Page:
Trading Networks vs Optimize


My team members and I have proposed a ‘concept’ for a project that consists mainly of a pool of webMethods translation and delivery services managed by Trading Networks processing rules. The services will be grouped by ‘interfaces’ and the principle for each interface is the following:

[FONT=Arial][FONT=Verdana][FONT=Arial]• Any interface has exactly:

[INDENT]one TN document type
one TN Processing Rule (one rule assigns both translation service & delivery service)

[INDENT]one translation service
one delivery service
[/INDENT][/INDENT][/FONT][/FONT][/FONT]When we presented this concept we were asked if the concept will utilize Optimize for process in any way. It does not as this is not a model-based solution. (which to my understanding is a requirement to utilize Optimize)

If we were to change the concept into model based instead of utilizing Trading Networks processing rules, what benefits/advantages would the model based/optimized solution provide that our current trading networks approach can’t provide?

Thanks for your time!

You can have TN interact with a model based translation service. A document received by TN can kick off a process.


Thanks for the reply, your suggestion was one of the possible ‘concepts’ that we had once considered to go for.

The reason we chose having the processing logic inside trading networks only is to have a streamlined solution that involves the smallest amount of webMethods components and building efforts as possible as we would not need to create a model. Another reason we chose this approach is because we possess limited webMethods knowledge overall and are familiar with Trading Networks. We created a ‘sample’ of our approach and so far it seems to be working.

If we were to create a similar solution utilizing a model (kicked off or not by TN) and utilize wM Optimize for Process, what advantages would this approach have over our current solution?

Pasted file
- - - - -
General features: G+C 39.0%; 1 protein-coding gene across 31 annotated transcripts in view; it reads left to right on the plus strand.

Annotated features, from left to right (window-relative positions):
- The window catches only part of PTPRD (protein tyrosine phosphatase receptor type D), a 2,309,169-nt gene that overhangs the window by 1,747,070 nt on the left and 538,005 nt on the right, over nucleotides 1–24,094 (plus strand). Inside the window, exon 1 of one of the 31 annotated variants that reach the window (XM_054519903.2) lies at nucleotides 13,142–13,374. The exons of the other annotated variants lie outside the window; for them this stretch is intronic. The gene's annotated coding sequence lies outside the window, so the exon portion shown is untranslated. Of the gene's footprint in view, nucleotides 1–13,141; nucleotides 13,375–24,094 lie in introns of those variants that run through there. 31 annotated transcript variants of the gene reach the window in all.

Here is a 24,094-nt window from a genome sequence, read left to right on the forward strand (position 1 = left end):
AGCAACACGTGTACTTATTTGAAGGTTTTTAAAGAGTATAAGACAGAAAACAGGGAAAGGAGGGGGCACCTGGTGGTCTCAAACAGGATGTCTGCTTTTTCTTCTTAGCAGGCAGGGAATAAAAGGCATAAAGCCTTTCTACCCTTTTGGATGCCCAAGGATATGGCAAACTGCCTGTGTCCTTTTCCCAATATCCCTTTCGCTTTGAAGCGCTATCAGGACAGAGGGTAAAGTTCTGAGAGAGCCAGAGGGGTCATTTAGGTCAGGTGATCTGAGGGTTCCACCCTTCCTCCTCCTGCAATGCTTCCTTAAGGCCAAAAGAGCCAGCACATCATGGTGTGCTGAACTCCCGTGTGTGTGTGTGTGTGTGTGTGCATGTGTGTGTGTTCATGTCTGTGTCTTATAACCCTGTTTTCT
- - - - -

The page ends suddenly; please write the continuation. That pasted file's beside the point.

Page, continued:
I forgot to mention that Optimize for Infrastructure can monitor TN activity. And since TN is an IS component, IS monitoring applies as well.

For Designer/PE, the logic is usually split between the model and the model steps (IS services). Generally, the logic in the model is coarse-grained and fairly minimal. Simple branches, maybe some looping.

The value in creating a model for the processing logic (consider the model to be the “top-level” service invoked by the TN rule) is that step transitions are logged to the PE DB. Depending on how granular you make each model step, you can better see the progress made within the model execution without needing to write a bunch of logging code yourself.

The benefits of using Designer/PE (my opinion only):

  • A visual representation of the steps (marginal benefit).
  • Automatic tracking of the model execution as each step is logged. Tools to view and restart.

A TN-only approach can achieve similar logging if you place logging calls in your services at the right places.

I would offer that switching from a TN-only approach to one using Designer/PE wouldn’t provide much difference. TN is document-oriented. PE is process/model-oriented. But they end up boiling down to the same thing–set up your processing and track what happens.